You may have heard me rant a little on the podcast about the Daily Mail or as I tend to refer to it the Daily Fail. If there is one thing about the paper that really epitomises all that I hate about it, it’s the fact that twice a week they allow Richard Littlejohn to write an opinion piece. Quite often I can let them slip by and think “ah! It’s only the Daily Fail, what more can I expect.” Yet, sometimes, the insidious bile that this man writes is so amazingly crass, racist, homophobic and downright offensive that I have to comment.
Today was one such occasion.
At 14:46 (local time) on the 11th March 2011, 81 miles off the coast of Japan, a magnitude 9 earthquake struck. The ensuing Tsunami struck the Japanese mainland minutes later. To understand the pure violence and natural power of the Tsunami I recommend viewing this clip: http://www.bbc.co.uk/news/world-asia-pacific-12735023 . Watch as a whole town is washed away by the unstoppable force of nature, the images are sobering and almost beyond comprehension. The human cost of the tragedy, currently stands on 21st March, at 9,079 confirmed deaths, with a further 12,664 people missing, one can only presume over a week following the event, dead. According, to the world bank estimated cost of the damage is up to $235 billion.
So how does Mr Littlejohn add to the misery of hundreds of thousands of people? He writes a truly awful piece, which the editor of his filthy rag allowed to be printed. If you really want to read it, you can here: http://www.dailymail.co.uk/debate/article-1368594/Japanese-earthquake-tsunami-My-wifes-PoW-grandad-wouldnt-mark-minutes-silence.html . He first states that “Japan doesn’t need our money”, well maybe not in the long run, but short term aid money will buy, shelters, food and water. A fast response is necessary, without fresh water and sanitary facilities disease will soon spread amongst the displaced who have lost ALL of their worldly possessions, and the tragic cost of this disaster will rise further. Our aid money helps with that initial response, even if in the long term Japan has the natural resources to rebuild and start again. Then comes the truly offensive part of his diatribe. He has a picture of a devastated Japanese town closely followed by a picture of British POW’s in WWII.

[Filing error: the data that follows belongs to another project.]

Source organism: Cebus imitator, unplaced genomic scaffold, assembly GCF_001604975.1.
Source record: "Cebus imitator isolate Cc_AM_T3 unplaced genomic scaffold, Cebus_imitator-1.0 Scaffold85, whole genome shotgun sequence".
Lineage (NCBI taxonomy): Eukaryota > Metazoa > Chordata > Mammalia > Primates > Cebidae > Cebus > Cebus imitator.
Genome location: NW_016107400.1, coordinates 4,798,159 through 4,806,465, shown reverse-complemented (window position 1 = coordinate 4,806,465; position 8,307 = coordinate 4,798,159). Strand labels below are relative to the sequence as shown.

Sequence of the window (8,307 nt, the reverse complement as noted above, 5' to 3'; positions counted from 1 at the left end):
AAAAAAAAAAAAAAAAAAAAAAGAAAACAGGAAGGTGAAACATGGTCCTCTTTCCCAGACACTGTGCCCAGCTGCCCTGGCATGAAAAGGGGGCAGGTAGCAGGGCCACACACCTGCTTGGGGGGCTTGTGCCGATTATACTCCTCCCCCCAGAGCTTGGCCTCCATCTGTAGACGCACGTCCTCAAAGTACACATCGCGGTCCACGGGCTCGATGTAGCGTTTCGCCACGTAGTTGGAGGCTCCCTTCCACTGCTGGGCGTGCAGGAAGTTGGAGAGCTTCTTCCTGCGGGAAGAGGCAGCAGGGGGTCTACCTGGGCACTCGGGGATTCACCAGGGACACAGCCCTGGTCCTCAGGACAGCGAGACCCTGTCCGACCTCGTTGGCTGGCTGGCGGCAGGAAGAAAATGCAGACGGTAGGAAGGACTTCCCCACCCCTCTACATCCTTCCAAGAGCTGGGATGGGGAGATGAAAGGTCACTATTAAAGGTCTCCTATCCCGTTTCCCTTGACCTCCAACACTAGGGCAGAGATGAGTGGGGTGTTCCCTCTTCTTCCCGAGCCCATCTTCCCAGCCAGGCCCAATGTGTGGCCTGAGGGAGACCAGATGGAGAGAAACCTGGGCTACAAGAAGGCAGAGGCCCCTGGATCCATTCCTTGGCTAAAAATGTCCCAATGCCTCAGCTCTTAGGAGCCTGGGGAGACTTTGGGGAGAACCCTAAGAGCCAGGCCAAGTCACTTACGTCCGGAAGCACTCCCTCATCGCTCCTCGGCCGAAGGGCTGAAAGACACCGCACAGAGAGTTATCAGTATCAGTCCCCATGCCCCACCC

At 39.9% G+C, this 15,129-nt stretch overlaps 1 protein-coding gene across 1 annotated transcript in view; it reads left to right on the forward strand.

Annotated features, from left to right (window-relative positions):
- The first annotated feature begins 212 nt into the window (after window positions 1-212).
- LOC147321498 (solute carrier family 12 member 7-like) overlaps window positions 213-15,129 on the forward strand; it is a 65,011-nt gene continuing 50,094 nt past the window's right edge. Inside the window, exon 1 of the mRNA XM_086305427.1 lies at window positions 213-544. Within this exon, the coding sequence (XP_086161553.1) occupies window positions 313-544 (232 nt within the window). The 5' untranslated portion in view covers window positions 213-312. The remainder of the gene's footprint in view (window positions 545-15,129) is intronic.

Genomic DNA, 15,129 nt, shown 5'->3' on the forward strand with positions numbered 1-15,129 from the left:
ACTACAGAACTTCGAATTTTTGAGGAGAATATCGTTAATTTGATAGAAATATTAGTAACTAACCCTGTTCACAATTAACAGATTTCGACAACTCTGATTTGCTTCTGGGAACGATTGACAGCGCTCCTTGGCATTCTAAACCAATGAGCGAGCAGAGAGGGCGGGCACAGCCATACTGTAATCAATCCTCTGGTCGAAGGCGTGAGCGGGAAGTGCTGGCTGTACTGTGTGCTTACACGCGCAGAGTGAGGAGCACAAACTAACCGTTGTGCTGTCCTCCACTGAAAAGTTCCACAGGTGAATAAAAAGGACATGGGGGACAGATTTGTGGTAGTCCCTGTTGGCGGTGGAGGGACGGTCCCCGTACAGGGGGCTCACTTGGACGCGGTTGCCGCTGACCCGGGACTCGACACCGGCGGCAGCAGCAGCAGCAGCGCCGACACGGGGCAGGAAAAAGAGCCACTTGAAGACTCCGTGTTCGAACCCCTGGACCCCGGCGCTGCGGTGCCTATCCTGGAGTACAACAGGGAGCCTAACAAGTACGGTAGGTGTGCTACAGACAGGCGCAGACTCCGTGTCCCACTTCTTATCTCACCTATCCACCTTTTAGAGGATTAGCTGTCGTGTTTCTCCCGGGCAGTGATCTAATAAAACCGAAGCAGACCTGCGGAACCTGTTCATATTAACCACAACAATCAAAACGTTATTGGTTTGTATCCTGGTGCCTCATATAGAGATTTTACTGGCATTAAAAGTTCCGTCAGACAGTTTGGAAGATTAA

I cannot and will not offer any form of apologetics for the disgraceful treatment of allied POW’s by Japanese soldiers in the WWII. However, this has no place in any discussion about the Tsunami. Littlejohn himself says “It is wrong to visit the sins of previous generations on their modern descendants…” Yet, that is exactly what he continues to do. Whilst I don’t want to get into a pissing contest, here are some figures: British POW deaths in Japanese captivity estimated at: 12,400. Japanese deaths in the immediate aftermath of the bombing of Hiroshima and Nagasaki: 246,000. He mentions the story of his dear old Granddad (in-law) who was left with scars following his torture at the hands of Japanese servicemen. What of the scars of those horrifically burnt following the atomic explosion? Like I said, I don’t want to get in to a pissing contest, but both sides were guilty of horrific crimes against humanity, whether we like to admit it or not.
He goes on to talk about how, following Diana’s death, we Brits love a good “sobfest”. Using the example of a minutes silence at White Hart Lane for “people we knew” being an acceptable outpouring of grief against the hand wringing and insincerity of the minutes silence for the thousands who died in Japan. He cynically suggests the minutes silence was about securing football TV rights in Japan, because I’m sure that is the most important issue facing Japanese people at the moment, whether or not they can watch Premiership football... Mr Littlejohn, I have further news for you. It’s not about knowing the poor souls who died. It is about showing respect and solidarity following tragedy. Every year I stand at the cenotaph and remember the human cost of world wars and the senseless loss of human life, and the most important lesson I take away is that we cannot let it happen again. That can only happen if we put aside such bigotry as displayed in Littlejohn’s articles and learn to cross boundaries of language, religion and geography.
My final point is exactly what Littlejohn himself said, we cannot hold the sins of the father against the children. And such rhetoric from “journalists” as Littlejohn should always be condemned. Where there is a need, following such a tragedy, we as human beings must stand shoulder to shoulder with our fellow human beings in the face of tragedy and adversity.